[OpenID] human-memorable names
joaquin at netmesh.us
Sun Jan 7 18:51:02 UTC 2007
>Apply that same concept to a global namespace
>and it actually becomes rather easy for every
>human on the planet to have a relatively
>easy-to-remember, easy-to-say, easy-to-transcribe address
This has an interesting relationship to our idée
fixe that names are composed from
first-or-given-name and last-or-surname. (with possible additional parts).
Out in the Sahara, my name is not 'Joaquin
Miller', but 'Joaquin Coulterville' (this would
be written by the blue (ladies and) men in the
alphabet of Tamasheq, with sufficient squiggles
to get the unfamiliar pronunciation right).
There are lots of people in Burma named, 'Nu'.
The famous one might have used i-name, '=U.Nu'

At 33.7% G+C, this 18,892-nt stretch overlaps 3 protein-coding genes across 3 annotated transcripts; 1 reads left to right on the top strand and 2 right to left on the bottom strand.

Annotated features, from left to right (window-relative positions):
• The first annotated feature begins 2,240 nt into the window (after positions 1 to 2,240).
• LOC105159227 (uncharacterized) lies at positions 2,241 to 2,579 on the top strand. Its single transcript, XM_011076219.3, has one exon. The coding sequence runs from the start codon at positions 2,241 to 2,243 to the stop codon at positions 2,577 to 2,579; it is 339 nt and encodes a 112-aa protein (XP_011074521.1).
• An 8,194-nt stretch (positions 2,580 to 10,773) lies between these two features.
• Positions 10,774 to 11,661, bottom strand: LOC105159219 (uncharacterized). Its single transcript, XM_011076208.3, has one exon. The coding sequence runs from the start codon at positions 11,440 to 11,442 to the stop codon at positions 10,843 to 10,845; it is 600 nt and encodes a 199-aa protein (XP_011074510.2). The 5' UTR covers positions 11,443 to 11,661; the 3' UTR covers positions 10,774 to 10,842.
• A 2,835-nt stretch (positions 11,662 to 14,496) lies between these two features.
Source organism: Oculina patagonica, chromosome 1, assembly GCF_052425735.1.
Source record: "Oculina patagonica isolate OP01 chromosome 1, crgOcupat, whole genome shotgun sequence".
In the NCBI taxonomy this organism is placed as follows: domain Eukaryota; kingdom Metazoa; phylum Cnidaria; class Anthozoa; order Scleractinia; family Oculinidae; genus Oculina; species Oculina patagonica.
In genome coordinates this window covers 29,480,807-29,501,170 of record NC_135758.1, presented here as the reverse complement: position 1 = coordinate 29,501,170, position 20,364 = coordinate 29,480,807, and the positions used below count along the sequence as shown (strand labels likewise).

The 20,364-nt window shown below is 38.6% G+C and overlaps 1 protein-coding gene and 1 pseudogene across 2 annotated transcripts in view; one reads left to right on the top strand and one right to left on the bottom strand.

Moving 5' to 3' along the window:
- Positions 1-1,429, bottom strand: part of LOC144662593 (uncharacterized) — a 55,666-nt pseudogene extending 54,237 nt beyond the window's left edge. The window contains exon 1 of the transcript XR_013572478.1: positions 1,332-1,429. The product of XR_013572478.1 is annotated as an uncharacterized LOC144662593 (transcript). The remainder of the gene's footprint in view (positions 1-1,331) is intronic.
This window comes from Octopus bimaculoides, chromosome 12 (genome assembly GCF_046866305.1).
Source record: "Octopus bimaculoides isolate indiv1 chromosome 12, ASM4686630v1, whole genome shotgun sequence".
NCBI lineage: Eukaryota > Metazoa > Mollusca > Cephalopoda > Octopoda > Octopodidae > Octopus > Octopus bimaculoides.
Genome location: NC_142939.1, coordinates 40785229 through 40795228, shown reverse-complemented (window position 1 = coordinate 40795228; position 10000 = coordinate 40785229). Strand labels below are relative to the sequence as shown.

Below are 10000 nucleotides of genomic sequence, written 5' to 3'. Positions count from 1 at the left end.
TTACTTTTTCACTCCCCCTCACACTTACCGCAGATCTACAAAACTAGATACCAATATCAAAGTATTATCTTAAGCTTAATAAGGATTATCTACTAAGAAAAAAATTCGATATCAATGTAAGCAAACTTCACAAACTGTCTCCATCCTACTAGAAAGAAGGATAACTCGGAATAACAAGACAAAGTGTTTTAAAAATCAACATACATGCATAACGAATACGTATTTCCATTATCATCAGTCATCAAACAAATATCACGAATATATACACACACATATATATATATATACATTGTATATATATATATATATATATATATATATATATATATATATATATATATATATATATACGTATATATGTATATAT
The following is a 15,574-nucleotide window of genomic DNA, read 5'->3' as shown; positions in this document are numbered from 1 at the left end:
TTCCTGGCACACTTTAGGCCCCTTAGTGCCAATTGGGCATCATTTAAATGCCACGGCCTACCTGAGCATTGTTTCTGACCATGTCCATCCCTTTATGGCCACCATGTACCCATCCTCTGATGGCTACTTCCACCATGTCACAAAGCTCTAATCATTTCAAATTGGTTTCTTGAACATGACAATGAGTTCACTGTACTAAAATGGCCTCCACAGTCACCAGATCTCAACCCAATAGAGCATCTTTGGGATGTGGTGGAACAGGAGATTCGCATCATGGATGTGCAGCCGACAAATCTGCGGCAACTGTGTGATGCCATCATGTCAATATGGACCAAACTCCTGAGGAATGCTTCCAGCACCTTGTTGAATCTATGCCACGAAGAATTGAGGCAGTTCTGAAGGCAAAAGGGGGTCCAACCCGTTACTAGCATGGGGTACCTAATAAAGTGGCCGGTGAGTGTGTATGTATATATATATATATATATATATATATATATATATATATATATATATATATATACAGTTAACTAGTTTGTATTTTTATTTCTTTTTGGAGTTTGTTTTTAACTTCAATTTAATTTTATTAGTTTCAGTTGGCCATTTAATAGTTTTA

("Mr." Nu), if he got there first, or maybe
='Nu.United.Nations'. Another, might use a name,
in Myanma script, which we would translate
as "equal Nu.Shwedagon.South.Entrance.Candy"
because most people know him as the gent who has
the little tray of unusual candies for sale near
the Southern mouk to Shwedagon Paya.
So what's my point? Three:
The only practical schema for person names is a free-form character string.
While xri.net-rooted i-names can serve as temporary identifiers for people,
we need to turn to i-numbers for permanent identifiers.
The only practical overall schemes I have heard tell of are those like
Cordially, Joaquin Coulterville
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